I wish you the best. We need people who continue to probe for weaknesses and vulnerabilities in the Watchtower Society.
However, I'm confused by your strategy. I would be delighted if I'm mistaken, but I'm not sure that a class action lawsuit is a productive step at this time. It seems to me that a class action lawsuit involves much more work, but can be dismissed just as easily as single case, perhaps even easier because the court is likely to look at the basic factors that the group has in common rather than the exceptional circumstances of individuals.
I don't think a class action lawsuit is likely to succeed until certain precedents are established. I would think it would be more effective to try to establish these precedents with a single case that is very strong. I like what you are doing and don't want to discourage you. It's good that you have formed a committee. It just might be more productive to choose your best case from the group and support that person. It would be a difficult process and the person could really benefit from the help. If they succeed, a class action lawsuit might then be practical. If not, then at least there was a much smaller investment. Please remember that I'm not qualified to give legal advice. If I'm mistaken in my assumptions or reasoning, I hope someone will let me know.
I suspect that a case like this might have a chance of success. Someone is baptised as a minor before the change in baptism questions. Later, the baptism questions change and the person is disfellowshipped while still a minor. The individual can establish significant harm and show that the shunning involved family and perhaps that alienation of parental affection. I think a court would have some trouble justifying throwing the case out without a hearing because of the human right issues that conflict the assumption that an organisation can practice religion without interference.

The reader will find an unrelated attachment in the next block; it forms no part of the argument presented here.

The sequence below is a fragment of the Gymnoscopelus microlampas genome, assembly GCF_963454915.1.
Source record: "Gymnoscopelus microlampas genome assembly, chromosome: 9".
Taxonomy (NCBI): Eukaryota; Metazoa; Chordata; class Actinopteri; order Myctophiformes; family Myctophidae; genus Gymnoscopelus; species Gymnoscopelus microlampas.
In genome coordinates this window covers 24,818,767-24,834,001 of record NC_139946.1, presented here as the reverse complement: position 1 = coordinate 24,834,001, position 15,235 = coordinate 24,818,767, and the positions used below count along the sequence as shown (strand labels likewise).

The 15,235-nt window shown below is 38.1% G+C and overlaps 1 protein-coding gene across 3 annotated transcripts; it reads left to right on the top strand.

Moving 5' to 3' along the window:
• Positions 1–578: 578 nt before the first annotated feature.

I want to say something about shunning. In my opinion, shunning is a basic right and should be protected. No one can or should be forced to not shun someone. I don't think this is a defense of Watchtower policies. The question isn't whether members have the right to shun people. The question is whether the Watchtower society has the right to use it's massive resources, threats, and deception to enforce shunning on individuals. If shunning is a right, then free association should also be a right.
I believe the Watchtower Society is using unlawful means to inhibit this right of free association. Suppose Bill Gates has a grudge against me. That's fine. He has the right to avoid and shun me. It would be crazy to think of suing him or even the entire Gates family if they share his opinion of me. If, however, he starts to slander me in the media and threatens any of his employees with termination if they talk to me or even say hi, then I probably have cause to sue and go after a sizable portion of his assets. The employees would probably also have a good case for suing. The Watchtower Society is a bully and is using an unfair advantage to trample the rights of those who are shunned or are currently members and should have the right to associate freely with friends and family without undue interference.